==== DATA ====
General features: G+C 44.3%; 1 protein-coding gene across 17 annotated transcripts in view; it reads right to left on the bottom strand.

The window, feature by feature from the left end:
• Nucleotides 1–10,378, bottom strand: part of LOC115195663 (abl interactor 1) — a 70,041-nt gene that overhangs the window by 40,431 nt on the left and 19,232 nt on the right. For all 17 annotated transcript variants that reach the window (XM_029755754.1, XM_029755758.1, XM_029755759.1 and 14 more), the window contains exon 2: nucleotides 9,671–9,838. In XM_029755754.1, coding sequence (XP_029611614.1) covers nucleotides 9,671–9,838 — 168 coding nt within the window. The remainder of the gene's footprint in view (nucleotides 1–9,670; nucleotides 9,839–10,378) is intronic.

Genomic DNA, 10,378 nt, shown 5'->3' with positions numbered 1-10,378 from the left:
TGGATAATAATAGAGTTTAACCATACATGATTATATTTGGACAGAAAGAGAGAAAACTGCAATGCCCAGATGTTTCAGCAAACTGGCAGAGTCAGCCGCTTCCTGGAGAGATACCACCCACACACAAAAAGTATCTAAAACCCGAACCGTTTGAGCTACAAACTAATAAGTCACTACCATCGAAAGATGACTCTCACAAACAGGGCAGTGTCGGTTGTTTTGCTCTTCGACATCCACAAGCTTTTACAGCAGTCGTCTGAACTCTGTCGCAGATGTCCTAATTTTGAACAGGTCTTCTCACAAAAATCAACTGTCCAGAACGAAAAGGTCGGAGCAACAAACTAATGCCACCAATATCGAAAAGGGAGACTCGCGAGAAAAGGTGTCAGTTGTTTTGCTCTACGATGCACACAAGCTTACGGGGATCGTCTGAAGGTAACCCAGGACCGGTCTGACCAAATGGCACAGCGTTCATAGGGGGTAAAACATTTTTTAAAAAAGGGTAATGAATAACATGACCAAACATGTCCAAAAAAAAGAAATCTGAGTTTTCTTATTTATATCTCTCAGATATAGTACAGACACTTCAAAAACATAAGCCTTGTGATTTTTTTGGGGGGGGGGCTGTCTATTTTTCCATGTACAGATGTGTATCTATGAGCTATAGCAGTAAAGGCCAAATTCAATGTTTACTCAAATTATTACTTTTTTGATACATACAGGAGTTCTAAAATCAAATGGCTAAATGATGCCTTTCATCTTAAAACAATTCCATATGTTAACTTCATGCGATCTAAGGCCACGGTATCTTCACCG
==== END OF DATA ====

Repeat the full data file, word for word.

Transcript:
General features: G+C 44.3%; 1 protein-coding gene across 17 annotated transcripts in view; it reads right to left on the bottom strand.

The window, feature by feature from the left end:
• Nucleotides 1–10,378, bottom strand: part of LOC115195663 (abl interactor 1) — a 70,041-nt gene that overhangs the window by 40,431 nt on the left and 19,232 nt on the right. For all 17 annotated transcript variants that reach the window (XM_029755754.1, XM_029755758.1, XM_029755759.1 and 14 more), the window contains exon 2: nucleotides 9,671–9,838. In XM_029755754.1, coding sequence (XP_029611614.1) covers nucleotides 9,671–9,838 — 168 coding nt within the window. The remainder of the gene's footprint in view (nucleotides 1–9,670; nucleotides 9,839–10,378) is intronic.

Genomic DNA, 10,378 nt, shown 5'->3' with positions numbered 1-10,378 from the left:
TGGATAATAATAGAGTTTAACCATACATGATTATATTTGGACAGAAAGAGAGAAAACTGCAATGCCCAGATGTTTCAGCAAACTGGCAGAGTCAGCCGCTTCCTGGAGAGATACCACCCACACACAAAAAGTATCTAAAACCCGAACCGTTTGAGCTACAAACTAATAAGTCACTACCATCGAAAGATGACTCTCACAAACAGGGCAGTGTCGGTTGTTTTGCTCTTCGACATCCACAAGCTTTTACAGCAGTCGTCTGAACTCTGTCGCAGATGTCCTAATTTTGAACAGGTCTTCTCACAAAAATCAACTGTCCAGAACGAAAAGGTCGGAGCAACAAACTAATGCCACCAATATCGAAAAGGGAGACTCGCGAGAAAAGGTGTCAGTTGTTTTGCTCTACGATGCACACAAGCTTACGGGGATCGTCTGAAGGTAACCCAGGACCGGTCTGACCAAATGGCACAGCGTTCATAGGGGGTAAAACATTTTTTAAAAAAGGGTAATGAATAACATGACCAAACATGTCCAAAAAAAAGAAATCTGAGTTTTCTTATTTATATCTCTCAGATATAGTACAGACACTTCAAAAACATAAGCCTTGTGATTTTTTTGGGGGGGGGGCTGTCTATTTTTCCATGTACAGATGTGTATCTATGAGCTATAGCAGTAAAGGCCAAATTCAATGTTTACTCAAATTATTACTTTTTTGATACATACAGGAGTTCTAAAATCAAATGGCTAAATGATGCCTTTCATCTTAAAACAATTCCATATGTTAACTTCATGCGATCTAAGGCCACGGTATCTTCACCG